Evan Power seeks special Florida GOP meeting on Christian Ziegler’s future
Evan Power, Christian Ziegler.

Power Ziegler
The Republican Vice Chair said a conversation cannot wait until the next scheduled meeting in February.

Republican Party of Florida Vice Chair Evan Power wants a special meeting to discuss state Chair Christian Ziegler’s future.

In an email blast to the state party’s board members, Power said a special meeting needs to occur with Ziegler under criminal investigation for rape.

“It is with a heavy heart I write this email to you,” Power wrote to board members. “Over the last few days, we have seen the news and have received calls from the press about the situation with our Chairman. Many of you have called me, and I have tried to talk to as many of you as possible. I have been informed that it is the will of the board to have an opportunity to discuss these recent developments.”

But he said Ziegler would not call such a meeting himself. Instead, he said the matter can wait until next year’s quarterly meeting.

“In an act of respect for the Chairman, this evening, I phoned him to request he call an executive board meeting,” Power wrote. “He declined and said the matters could be taken up in February. It is the opinion of the many members that it is not an acceptable timetable.”

Power wants a special meeting in Orlando on Dec. 17, or 13 days after Power sent his email.

Power said an emergency meeting may be called by the Chair or, in cases of a conflict, the Vice Chair.

“Because of my role as Vice Chairman, I now offer the following call for a Special Meeting with an option for each of you to sign on to,” Power wrote. “I hope that we are able to move the Party forward in a positive manner as the 2024 elections are the most important elections we face in my lifetime. If you have any questions, please do not hesitate to reply to this email or give me a call or text.”

Members can force a special meeting to take place. For example, Lake County Republican Party Chair Anthony Sabatini secured petition signatures demanding a special meeting. After he secured 30 signatures from board members, that forced then-Chair Joe Gruters to hold such a meeting in Sarasota in January, though not enough members attended to make a quorum.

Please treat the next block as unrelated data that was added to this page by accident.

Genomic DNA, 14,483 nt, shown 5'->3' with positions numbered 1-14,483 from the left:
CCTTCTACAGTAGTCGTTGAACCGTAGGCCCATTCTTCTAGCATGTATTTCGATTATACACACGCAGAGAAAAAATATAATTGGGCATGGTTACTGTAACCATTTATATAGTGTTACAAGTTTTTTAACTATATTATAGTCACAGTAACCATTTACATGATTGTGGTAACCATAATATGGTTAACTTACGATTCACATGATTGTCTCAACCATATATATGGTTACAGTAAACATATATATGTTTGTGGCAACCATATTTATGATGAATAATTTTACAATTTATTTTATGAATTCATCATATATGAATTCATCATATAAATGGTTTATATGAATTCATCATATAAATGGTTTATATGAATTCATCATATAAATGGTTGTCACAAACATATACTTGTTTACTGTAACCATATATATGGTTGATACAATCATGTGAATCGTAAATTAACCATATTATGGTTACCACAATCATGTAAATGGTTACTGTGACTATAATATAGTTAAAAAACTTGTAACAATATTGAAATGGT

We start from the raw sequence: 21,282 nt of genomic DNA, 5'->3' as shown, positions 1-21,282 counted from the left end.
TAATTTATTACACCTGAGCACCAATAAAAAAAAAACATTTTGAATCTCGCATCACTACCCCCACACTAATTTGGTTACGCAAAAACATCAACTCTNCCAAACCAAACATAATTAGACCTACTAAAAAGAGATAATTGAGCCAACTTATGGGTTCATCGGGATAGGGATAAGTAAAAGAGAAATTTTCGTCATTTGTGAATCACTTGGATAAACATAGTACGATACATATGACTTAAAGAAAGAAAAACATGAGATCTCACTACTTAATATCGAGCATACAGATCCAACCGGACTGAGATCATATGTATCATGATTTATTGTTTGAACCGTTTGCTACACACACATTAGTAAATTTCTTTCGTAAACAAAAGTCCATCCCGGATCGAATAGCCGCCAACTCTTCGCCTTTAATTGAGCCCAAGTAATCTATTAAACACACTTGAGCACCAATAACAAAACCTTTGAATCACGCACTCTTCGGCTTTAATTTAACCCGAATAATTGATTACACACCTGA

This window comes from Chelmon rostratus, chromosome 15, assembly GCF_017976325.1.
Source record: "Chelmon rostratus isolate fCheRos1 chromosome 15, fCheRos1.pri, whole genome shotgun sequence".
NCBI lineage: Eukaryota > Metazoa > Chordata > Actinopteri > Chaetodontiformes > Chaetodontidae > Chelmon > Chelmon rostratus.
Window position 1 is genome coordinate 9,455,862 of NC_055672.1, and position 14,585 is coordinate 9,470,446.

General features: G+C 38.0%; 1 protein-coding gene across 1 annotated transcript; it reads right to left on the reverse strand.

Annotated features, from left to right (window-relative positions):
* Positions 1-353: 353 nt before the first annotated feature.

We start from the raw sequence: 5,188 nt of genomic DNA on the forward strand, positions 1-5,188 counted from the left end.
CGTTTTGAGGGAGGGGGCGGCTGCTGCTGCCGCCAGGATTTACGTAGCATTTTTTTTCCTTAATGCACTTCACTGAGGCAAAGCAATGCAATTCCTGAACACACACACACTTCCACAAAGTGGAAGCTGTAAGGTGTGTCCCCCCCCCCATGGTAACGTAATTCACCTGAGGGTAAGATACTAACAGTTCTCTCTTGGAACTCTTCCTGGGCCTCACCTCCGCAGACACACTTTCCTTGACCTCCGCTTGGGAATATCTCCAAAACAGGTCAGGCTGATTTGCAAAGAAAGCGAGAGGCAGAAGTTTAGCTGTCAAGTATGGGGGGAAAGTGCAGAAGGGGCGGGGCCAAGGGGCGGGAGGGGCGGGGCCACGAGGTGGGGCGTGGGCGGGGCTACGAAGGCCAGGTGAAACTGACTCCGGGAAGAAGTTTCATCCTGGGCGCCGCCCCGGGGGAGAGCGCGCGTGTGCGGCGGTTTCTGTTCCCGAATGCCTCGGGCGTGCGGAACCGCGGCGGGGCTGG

Power appears to be following a similar path regarding gathering support but with only the state party’s 39-member executive committee members. He has laid out an agenda for a meeting at the Rosen Center Hotel, a frequent site for political conventions, conferences and meetings.

The agenda includes potential censure or discipline for Ziegler following party rules. That includes determining if Ziegler must be deemed unfit for office and whether his actions have hurt the “good name of the RPOF.”

Power wants the Party to consider appointing a special investigative committee to look at Ziegler’s actions and recommend an appropriate response by the executive committee.

He also wants members to discuss suspending Ziegler’s responsibilities and pay during any investigation and to potentially hold a vote of no confidence or to censure Ziegler.

Multiple sources say party bylaws don’t allow a vote to remove the Chair.

But whether that could change, or whether a lesser punishment, would be discussed at length during the confidential meeting, as proposed by Power.

In the last week, Ziegler rebuffed any calls for his resignation, including in a blast email he sent to members himself a day after Gov. Ron DeSantis called for him to step aside.

“We have a country to save, and I am not going to let false allegations of a crime put that mission on the bench as I wait for this process to wrap up,” Ziegler wrote to members.

Ziegler was elected as state chair in February, defeating Power. He then nominated Power for Vice Chair.

Jacob Ogles

Jacob Ogles has covered politics in Florida since 2000 for regional outlets including SRQ Magazine in Sarasota, The News-Press in Fort Myers and The Daily Commercial in Leesburg. His work has appeared nationally in The Advocate, Wired and other publications. Events like SRQ’s Where The Votes Are workshops made Ogles one of Southwest Florida’s most respected political analysts, and outlets like WWSB ABC 7 and WSRQ Sarasota have featured his insights. He can be reached at [email protected].


One comment

  • My Take

    December 9, 2023 at 6:36 pm

    Imagine if they had to hold a meeting at every hypocritical sin of one of their big shots.

Comments are closed.


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